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PSD3: What Is It and What Does It Affect?

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PSD3, the anticipated upgrade to PSD2, emerged in late 2018, marking a regulatory stride five years after PSD2's introduction. The renewed Payment Services Directive aims to encompass a broader scope than its predecessor, reflecting the ever-evolving landscape of electronic payments and the entrance of new providers offering open banking services.

Now, what does PSD3 aim to achieve, and when can we expect its implementation? Let's dive into these unanswered questions.

About PSD2

Before we talk about PSD3, let's understand that PSD stands for Second Payment Services Directive, a set of rules made by the European Union (EU) about how payments work.

PSD2 (Second Payment Services Directive) represents an update of the initial regulation governing payment services in the EU. Although initially published in 2015, it wasn't formally approved until 2018, introducing significant changes to the EU's payment services regulatory framework.

  • Open Banking and Third-Party Access: A pivotal shift mandates banks to grant third-party providers (TPPs) access to customer account information (AISPs) and the ability to initiate payments (PISPs) with customer consent.
  • Strong Customer Authentication (SCA): PSD2 enforces SCA for electronic payments, enhancing transaction security through two or more identity verification factors.
  • New Categories of Payment Service Providers: Introduction of AISPs and PISPs, playing crucial roles in accessing account information and initiating payments.

Beyond these, PSD2 encompasses liability and security requirements, consolidation of payment services, and transparency in payment transactions. The implementation of PSD2 posed challenges for financial institutions, technology providers, and regulators in adapting to new technical standards and ensuring a seamless transition.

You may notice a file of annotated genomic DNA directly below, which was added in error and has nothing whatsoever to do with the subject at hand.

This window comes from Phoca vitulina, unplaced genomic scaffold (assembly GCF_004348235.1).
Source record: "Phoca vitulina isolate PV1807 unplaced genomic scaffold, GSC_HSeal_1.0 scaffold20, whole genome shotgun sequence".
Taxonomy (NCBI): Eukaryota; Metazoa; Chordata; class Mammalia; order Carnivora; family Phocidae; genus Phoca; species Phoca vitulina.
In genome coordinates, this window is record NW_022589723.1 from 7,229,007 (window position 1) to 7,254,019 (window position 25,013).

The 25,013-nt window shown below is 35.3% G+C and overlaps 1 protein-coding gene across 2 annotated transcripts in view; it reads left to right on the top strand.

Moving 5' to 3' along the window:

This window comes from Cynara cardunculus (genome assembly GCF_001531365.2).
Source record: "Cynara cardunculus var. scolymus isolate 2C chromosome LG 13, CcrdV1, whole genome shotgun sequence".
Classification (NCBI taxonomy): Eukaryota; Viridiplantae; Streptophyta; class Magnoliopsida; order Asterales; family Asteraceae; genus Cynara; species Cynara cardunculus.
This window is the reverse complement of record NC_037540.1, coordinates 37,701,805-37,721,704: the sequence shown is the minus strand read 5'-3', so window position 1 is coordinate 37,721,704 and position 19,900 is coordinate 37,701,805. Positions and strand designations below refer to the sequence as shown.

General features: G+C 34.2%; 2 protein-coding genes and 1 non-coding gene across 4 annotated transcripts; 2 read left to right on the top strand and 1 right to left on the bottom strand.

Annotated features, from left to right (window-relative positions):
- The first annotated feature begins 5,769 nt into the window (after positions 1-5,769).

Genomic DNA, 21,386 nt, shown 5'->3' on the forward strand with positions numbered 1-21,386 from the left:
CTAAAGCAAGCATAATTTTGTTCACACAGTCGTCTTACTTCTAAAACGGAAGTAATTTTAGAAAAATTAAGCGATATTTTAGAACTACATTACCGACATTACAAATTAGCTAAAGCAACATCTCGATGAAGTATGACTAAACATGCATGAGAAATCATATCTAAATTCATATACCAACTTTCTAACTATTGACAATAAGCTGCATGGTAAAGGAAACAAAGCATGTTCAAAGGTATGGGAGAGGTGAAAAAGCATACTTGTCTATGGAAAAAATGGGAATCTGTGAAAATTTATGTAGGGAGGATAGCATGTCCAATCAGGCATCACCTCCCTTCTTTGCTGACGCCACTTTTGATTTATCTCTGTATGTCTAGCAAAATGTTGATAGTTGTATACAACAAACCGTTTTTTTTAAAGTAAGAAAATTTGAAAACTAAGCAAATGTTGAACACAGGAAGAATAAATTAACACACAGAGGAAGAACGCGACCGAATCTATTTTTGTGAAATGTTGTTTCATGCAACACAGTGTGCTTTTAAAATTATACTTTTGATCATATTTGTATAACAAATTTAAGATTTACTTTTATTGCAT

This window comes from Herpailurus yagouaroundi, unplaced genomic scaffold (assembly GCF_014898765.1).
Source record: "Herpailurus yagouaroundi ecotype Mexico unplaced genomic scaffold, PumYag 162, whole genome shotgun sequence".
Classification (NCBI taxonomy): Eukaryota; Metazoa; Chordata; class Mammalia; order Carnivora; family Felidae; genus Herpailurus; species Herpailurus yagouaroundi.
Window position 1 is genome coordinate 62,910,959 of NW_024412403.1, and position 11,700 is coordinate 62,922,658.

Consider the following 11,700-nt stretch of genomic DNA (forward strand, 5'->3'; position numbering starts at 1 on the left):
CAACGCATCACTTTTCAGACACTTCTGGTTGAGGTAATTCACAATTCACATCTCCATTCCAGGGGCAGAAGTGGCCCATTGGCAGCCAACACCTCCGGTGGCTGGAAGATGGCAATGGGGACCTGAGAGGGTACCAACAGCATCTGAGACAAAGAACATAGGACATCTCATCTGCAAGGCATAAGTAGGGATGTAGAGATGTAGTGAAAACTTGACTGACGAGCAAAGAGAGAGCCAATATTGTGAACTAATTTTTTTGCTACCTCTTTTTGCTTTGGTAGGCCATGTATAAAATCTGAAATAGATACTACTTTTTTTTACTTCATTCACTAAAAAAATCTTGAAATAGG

What Changes Will PSD3 Bring?

In essence, PSD3 proposes minimal changes, covering most aspects of PSD2, including transparency, liability, and open banking. However, PSD3 intensifies Strong Customer Authentication (SCA) regulations and imposes stricter rules on accessing payment systems and account information compared to its predecessor.

New rules around data sharing, fraud prevention, authentication, transactions, and accessibility are on the horizon:

  • Data Sharing: Businesses will share more data with issuers, monitoring environmental and behavioral characteristics to enhance security.
  • Fraud Prevention: PSD3 suggests a liability shift in fraud cases, holding schemes, technical service providers, and payment gateways accountable if they fail to apply SCA.
  • Authentication: PSD3 allows for using two of the same categories for SCA factors, offering more flexibility.

Furthermore, PSD3 introduces transformative concepts, such as Open Banking evolving into Open Finance, expanding the types of data customers can share, and enabling a broader range of financial services.

New Requirements in SCA and MFA:

AISPs and PSPs will be obligated to implement their SCA systems, acting as delegated SCA for financial institutions. PSD3 introduces proprietary requirements for card, gateway, and eCommerce schemes.

Dates and Approval Process for PSD3:

While an official implementation timeline is pending, expectations point to a final proposal in late 2024, with likely implementation deadlines around 2026. 

Conclusion

While an official implementation timeline for PSD3 awaits confirmation, the expected final proposal in late 2024 and likely implementation deadlines around 2026 set the stage for the financial industry's next chapter.

In conclusion, PSD3 emerges as a continuation of the EU's commitment to fostering innovation, ensuring security, and embracing the ever-evolving landscape of financial services. As financial institutions and stakeholders gear up for the impending changes, the promise of a more secure, transparent, and competitive financial ecosystem beckons on the horizon.

 

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